In response to my appeals, volunteers from all over the world have
contributed by: 

- obtaining public domain software, recording and shipping it to
Romania (over 5,000 Mbytes) 

- donating diskettes, magnetic tapes, CD ROMs, terminals and other
- making financial contributions wich have been used mainly for
sending related computer science books to te universities of Romania 

- distributing, installing and testing the software in Romania 

- registering their names for Know-how for/from Romania, a wide-ranging
data-base of specialists willing to be contacted by their colleagues
in Romania for consultation on technical matters, bibliographical
matters, etc., also started by me.

Many of the initial donors, which have ftp-ed and shipped linux and
386BSD to Romania, come to my mind when I think back at our starting
moments: Romulus Vlasie and Viorel Negru, who took the first 
copy  of SLS linux to Romania (both from the University of Timisoara),
Ted Lungu (from NASA), who sent several copies of the SLS linux,
Edward Nicolescu (from Cornell University), who did the same, Prof.
Mihai Datcu (on leave from the Department of Electronics of the
Politehnica University Bucharest) and Ivonne Nicolescu (from the Freie
Universitaet Berlin) who shipped 386BSD, Dan Grecu (from the Worcester
Polytechnic Institute).

In Romania, an important contribution was made by the PC Report
magazine, by publishing an article by Professor Irina Athanasiu,
concerning the availability of free software sent by us, together with
a list of distribution centers. The article on linux by Eugen Rotariu
was also quite instrumental in making the Romanian programming
community aware of the features of linux. Two companies, System Plus
International (of Bucharest)  and Berg Computers (of Timisoara) have
started to distribute freely linux together with some of their
systems. System Plus International also exhibited a linux-based system
at CERF'93, increasing the awareness. We would like to hope that other
companies will support the distribution of free software in Romania.
This can only increase the level of programming expertise, as many
programmers prefer to work on their own systems, at home. From the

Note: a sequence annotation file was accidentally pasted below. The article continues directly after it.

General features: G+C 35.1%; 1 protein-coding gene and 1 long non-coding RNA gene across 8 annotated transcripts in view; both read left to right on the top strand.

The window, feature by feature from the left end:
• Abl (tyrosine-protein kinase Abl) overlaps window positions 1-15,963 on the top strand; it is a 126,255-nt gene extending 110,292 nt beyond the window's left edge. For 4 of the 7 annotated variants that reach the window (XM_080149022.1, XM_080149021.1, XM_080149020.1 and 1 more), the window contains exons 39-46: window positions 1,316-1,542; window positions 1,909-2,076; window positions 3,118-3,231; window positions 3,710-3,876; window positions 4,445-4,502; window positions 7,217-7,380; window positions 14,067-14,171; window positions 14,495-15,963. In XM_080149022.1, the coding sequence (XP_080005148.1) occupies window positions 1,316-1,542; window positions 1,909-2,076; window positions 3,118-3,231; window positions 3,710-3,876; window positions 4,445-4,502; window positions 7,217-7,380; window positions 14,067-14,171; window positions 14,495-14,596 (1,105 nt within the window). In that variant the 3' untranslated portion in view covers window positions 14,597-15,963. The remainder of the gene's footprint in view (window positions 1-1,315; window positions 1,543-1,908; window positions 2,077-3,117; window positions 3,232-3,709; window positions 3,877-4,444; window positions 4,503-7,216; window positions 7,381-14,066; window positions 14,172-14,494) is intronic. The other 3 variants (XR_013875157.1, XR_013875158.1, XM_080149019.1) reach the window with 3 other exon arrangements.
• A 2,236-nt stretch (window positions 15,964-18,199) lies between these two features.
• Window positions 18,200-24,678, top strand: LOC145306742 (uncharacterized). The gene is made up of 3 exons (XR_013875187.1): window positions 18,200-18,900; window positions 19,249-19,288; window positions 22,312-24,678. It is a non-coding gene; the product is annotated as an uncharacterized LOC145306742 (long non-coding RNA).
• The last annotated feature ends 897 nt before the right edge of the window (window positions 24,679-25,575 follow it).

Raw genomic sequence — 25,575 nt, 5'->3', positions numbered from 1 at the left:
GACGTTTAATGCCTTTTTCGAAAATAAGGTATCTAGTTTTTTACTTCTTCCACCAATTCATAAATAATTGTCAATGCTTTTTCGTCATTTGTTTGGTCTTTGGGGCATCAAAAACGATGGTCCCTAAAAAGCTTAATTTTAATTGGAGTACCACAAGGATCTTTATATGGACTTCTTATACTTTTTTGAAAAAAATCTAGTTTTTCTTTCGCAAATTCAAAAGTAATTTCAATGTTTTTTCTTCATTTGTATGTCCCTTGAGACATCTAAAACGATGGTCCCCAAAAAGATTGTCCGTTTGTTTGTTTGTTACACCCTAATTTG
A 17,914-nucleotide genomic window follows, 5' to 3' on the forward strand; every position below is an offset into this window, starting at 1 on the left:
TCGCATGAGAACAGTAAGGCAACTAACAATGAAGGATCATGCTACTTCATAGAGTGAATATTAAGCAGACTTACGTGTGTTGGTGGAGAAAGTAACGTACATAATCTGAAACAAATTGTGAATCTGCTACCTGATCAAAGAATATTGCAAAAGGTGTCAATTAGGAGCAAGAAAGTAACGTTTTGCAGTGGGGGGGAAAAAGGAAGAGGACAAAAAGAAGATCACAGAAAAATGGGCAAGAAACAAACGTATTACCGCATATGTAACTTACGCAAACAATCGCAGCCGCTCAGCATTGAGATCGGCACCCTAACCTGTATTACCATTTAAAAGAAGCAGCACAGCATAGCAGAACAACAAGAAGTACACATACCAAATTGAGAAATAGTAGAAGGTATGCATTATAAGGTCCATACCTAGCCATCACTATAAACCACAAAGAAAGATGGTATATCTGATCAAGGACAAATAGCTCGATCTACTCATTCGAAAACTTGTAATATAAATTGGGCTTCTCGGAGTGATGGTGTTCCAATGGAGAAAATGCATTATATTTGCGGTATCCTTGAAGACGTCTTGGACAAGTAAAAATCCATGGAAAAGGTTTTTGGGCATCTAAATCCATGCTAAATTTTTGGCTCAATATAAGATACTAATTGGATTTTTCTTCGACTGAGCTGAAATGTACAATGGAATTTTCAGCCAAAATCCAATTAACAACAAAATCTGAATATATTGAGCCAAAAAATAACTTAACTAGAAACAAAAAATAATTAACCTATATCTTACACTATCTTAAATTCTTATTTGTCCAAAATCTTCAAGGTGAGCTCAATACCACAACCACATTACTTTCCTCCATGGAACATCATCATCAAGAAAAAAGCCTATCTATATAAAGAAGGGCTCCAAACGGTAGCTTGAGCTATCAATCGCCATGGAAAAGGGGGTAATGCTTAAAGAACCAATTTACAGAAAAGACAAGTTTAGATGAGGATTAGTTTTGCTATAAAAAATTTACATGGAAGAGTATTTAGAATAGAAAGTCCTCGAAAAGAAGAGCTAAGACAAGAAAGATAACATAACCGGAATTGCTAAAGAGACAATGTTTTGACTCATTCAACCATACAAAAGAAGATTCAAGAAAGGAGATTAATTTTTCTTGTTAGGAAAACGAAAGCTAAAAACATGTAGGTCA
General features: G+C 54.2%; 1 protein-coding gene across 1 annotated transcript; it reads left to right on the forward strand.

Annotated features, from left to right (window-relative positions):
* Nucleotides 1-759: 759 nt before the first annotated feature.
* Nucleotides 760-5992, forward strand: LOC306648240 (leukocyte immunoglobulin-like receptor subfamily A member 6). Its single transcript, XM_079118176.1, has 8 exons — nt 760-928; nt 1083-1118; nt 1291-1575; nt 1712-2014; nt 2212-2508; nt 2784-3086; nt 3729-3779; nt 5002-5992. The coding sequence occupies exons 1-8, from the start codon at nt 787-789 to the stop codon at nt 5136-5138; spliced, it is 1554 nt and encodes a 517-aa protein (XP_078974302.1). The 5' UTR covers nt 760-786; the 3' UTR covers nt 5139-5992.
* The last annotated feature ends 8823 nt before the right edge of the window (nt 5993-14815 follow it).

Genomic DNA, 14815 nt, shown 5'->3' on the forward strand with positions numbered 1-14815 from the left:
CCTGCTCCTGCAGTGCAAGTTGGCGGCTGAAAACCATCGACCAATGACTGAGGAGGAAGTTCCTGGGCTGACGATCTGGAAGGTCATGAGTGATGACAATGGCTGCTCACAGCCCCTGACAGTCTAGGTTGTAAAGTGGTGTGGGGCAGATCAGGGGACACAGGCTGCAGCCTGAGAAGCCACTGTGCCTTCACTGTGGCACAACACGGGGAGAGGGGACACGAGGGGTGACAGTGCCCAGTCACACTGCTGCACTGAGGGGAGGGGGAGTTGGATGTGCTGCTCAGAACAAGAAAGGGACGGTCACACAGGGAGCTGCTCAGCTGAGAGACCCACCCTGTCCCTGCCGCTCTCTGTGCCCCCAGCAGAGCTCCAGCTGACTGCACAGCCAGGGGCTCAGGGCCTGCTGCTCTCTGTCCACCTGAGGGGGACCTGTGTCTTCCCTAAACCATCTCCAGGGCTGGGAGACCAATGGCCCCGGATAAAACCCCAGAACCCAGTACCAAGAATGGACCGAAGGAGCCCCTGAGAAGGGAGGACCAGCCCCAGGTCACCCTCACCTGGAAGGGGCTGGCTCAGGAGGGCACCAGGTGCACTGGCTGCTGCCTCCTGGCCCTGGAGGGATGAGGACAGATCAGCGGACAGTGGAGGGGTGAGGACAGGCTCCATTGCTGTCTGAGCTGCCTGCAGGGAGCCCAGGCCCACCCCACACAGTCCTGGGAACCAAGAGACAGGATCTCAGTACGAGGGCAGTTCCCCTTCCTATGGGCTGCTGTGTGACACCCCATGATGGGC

very beginning, our belief was that free software must coexist with
proprietary software in Romania. The growth of the software and
systems market passess through the education of the users, at least in
my view of things. 

Free Unix for Romania has also received coverage in the prestigious
Communications of the Association for Computing Machinery, in the July
1993 issue, which included an appeal for help by Professor Irina
Athanasiu on behalf of Romanian computer scientists.

Presently, as a result of these efforts, linux and 386bsd are
installed at over 90 locations in Romania, including universities,
research institutes, private companies, individual computer scientists
and students. And there is a tremendous request for related
documentation and computer science books (especially describing the
structure and operation of the Unix system).

As a result of the donations (presently at the 3,000$ mark),
we have been able to send a relatively comprehensive set of Unix books
to the Politehnica University Bucharest (curator: Prof. Mircea Bodea)
and to the Universities in Timisoara (curator: Mircea Hancu, my cousin).

At this point in time, I would like to express my deepest thanks to all who
made financial contributions, from 20 to 200$, all very important.
The list is too long, but I would like to sample several names: George
Costache (University of Ottawa, Ludwig Galambos (Stanford University),
Sorin and Octavia Cismas (LSI Logic), George & Cornelia
Haber, Galina and Mihai Popovici, Alexandru Mitaru (Tektronix),
Constantin Sevici, Mihai Dima (University of Colorado), Virgil and
Elena Simplaceanu (of Carnegie-Mellon University). 

In principle, at the present time, we have fulfilled our first target
of making free, Unix-like, operating systems and full programming
environments available to Romanian computer
scientists, programmers and applications specialists. The next step is
the coverage of the various application software domains. In this
area, we have been quite successful too.

Our intention was/is to create centers of excellence in the use,
porting and distribution of free software. At
the present time, we have in place several such  centers oriented on

The center in the Department of Electronics of the Politehnica
University Bucharest (Prof. M. Bodea), has installed many packages in
VLSI design. Main contributors in this area were Viorica Simion from
the Delft Institute of Technology, Radu Cotet from Namur University,
Traian Mitrache from University of Southern California, Edward
Nicolescu from Cornell University and myself. Some of the major
packages that were installed are: magic, Caltech VLSI tools, Alliance VLSI
design system, Ocean/Nelsis VLSI design system, the switch-level
simulator ESIM, Isplice (high level simulator). Several of these
tools are already used in teaching and research.	

In Timisoara, prof. Ioan Jivet is starting a similar center
in free software for VLSI and hardware design (in the Department of
Electronics). Prof. Petru Eles and Marius Minea have made ftp
contrbutions to it, while being abroad at the Linkvping University.   
In terms of software engineering and parallel and distributed
computing, a major center of free software testing and distribution has been
implemented in the Department of Computer Science of the Technical
University of Timisoara (led by Professor Ioan Jurca). Some of the
parallel packages already functional on a network of workstations are: 
pvm/hence, mentat, paragraph. Many others are in testing. They are all
state-of-the-art packages, barely appeared on the network. As major